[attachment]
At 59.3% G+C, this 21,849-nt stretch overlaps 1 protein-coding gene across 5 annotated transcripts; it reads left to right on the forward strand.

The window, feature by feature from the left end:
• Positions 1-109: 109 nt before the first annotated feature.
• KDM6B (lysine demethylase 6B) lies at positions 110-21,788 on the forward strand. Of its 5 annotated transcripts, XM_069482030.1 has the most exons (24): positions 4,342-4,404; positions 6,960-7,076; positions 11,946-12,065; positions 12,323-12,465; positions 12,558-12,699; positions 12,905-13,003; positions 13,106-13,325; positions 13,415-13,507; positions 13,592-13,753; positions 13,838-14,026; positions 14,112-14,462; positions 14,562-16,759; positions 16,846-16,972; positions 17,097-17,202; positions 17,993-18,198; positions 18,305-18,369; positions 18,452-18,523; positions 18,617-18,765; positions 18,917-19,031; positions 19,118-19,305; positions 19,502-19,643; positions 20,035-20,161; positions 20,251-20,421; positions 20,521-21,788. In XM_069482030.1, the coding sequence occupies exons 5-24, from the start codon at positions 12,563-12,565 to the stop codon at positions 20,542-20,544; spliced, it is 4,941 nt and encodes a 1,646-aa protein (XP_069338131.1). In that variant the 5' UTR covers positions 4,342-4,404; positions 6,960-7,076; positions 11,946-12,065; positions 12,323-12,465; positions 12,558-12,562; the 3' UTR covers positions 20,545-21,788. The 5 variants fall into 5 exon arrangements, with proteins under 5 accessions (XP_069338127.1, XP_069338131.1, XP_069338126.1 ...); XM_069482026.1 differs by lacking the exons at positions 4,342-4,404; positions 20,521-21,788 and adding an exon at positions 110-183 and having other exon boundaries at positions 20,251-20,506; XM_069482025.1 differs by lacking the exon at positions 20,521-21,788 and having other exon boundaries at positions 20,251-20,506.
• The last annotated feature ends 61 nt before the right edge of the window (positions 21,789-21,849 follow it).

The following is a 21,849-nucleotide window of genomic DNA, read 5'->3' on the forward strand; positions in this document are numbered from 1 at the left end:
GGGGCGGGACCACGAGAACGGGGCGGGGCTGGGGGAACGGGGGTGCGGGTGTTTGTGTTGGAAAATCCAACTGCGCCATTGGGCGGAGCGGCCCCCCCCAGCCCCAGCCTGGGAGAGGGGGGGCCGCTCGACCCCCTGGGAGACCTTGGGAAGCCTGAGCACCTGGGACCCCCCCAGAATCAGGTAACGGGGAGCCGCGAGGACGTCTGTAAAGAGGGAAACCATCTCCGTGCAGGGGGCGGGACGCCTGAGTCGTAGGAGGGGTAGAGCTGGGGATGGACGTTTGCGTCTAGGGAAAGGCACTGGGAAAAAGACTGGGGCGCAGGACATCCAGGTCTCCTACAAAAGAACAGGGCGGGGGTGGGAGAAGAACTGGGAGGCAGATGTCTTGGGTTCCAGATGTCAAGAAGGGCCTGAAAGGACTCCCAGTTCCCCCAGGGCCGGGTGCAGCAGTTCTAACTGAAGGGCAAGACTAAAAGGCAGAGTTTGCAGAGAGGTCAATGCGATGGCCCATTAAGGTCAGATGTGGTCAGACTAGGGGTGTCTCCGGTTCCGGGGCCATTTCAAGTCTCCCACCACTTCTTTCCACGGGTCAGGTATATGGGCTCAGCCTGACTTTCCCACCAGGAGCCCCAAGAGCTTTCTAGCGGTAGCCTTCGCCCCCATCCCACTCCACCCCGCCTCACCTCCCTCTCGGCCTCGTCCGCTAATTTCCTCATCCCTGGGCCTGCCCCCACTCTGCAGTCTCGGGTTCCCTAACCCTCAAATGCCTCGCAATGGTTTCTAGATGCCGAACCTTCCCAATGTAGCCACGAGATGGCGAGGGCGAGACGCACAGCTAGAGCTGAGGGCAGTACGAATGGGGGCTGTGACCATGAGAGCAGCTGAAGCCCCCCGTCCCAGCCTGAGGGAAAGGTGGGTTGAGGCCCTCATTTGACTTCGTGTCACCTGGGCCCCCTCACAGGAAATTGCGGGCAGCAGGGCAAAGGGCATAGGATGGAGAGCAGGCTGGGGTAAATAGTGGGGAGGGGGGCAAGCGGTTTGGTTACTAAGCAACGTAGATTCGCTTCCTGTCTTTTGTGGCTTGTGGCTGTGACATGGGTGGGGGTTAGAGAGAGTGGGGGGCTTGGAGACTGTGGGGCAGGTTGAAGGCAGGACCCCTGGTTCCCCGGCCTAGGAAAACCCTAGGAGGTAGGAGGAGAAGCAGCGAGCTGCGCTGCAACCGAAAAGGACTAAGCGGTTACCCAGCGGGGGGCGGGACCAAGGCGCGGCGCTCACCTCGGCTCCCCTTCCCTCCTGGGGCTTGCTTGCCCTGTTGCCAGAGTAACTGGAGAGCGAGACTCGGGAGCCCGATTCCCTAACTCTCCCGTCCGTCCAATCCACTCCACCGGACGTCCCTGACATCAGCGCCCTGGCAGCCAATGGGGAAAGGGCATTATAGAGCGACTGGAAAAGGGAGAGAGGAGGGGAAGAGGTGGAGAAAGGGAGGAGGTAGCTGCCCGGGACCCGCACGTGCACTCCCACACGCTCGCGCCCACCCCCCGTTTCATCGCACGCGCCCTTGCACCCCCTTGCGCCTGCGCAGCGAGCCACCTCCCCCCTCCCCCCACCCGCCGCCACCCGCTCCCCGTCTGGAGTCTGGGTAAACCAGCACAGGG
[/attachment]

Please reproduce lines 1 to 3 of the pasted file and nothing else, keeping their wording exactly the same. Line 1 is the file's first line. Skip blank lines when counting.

At 59.3% G+C, this 21,849-nt stretch overlaps 1 protein-coding gene across 5 annotated transcripts; it reads left to right on the forward strand.

The window, feature by feature from the left end:
• Positions 1-109: 109 nt before the first annotated feature.